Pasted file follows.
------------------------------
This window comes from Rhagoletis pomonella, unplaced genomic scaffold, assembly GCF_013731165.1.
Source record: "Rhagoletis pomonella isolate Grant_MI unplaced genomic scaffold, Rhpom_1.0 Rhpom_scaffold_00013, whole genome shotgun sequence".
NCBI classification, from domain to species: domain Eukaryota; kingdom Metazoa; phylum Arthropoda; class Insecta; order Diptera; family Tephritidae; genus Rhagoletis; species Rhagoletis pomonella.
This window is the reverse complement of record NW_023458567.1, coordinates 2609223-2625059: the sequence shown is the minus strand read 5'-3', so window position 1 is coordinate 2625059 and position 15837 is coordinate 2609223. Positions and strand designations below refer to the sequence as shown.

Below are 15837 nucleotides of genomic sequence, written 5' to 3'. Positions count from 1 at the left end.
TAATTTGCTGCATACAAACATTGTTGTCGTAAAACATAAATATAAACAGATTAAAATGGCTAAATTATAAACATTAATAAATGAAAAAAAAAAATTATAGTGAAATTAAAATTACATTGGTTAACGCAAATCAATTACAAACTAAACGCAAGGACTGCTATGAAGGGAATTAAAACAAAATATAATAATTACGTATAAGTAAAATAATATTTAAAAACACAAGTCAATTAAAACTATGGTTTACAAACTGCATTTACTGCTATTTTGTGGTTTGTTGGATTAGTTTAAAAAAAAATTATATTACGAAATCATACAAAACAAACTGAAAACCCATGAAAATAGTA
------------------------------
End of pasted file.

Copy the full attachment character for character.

This window comes from Rhagoletis pomonella, unplaced genomic scaffold, assembly GCF_013731165.1.
Source record: "Rhagoletis pomonella isolate Grant_MI unplaced genomic scaffold, Rhpom_1.0 Rhpom_scaffold_00013, whole genome shotgun sequence".
NCBI classification, from domain to species: domain Eukaryota; kingdom Metazoa; phylum Arthropoda; class Insecta; order Diptera; family Tephritidae; genus Rhagoletis; species Rhagoletis pomonella.
This window is the reverse complement of record NW_023458567.1, coordinates 2609223-2625059: the sequence shown is the minus strand read 5'-3', so window position 1 is coordinate 2625059 and position 15837 is coordinate 2609223. Positions and strand designations below refer to the sequence as shown.

Below are 15837 nucleotides of genomic sequence, written 5' to 3'. Positions count from 1 at the left end.
TAATTTGCTGCATACAAACATTGTTGTCGTAAAACATAAATATAAACAGATTAAAATGGCTAAATTATAAACATTAATAAATGAAAAAAAAAAATTATAGTGAAATTAAAATTACATTGGTTAACGCAAATCAATTACAAACTAAACGCAAGGACTGCTATGAAGGGAATTAAAACAAAATATAATAATTACGTATAAGTAAAATAATATTTAAAAACACAAGTCAATTAAAACTATGGTTTACAAACTGCATTTACTGCTATTTTGTGGTTTGTTGGATTAGTTTAAAAAAAAATTATATTACGAAATCATACAAAACAAACTGAAAACCCATGAAAATAGTA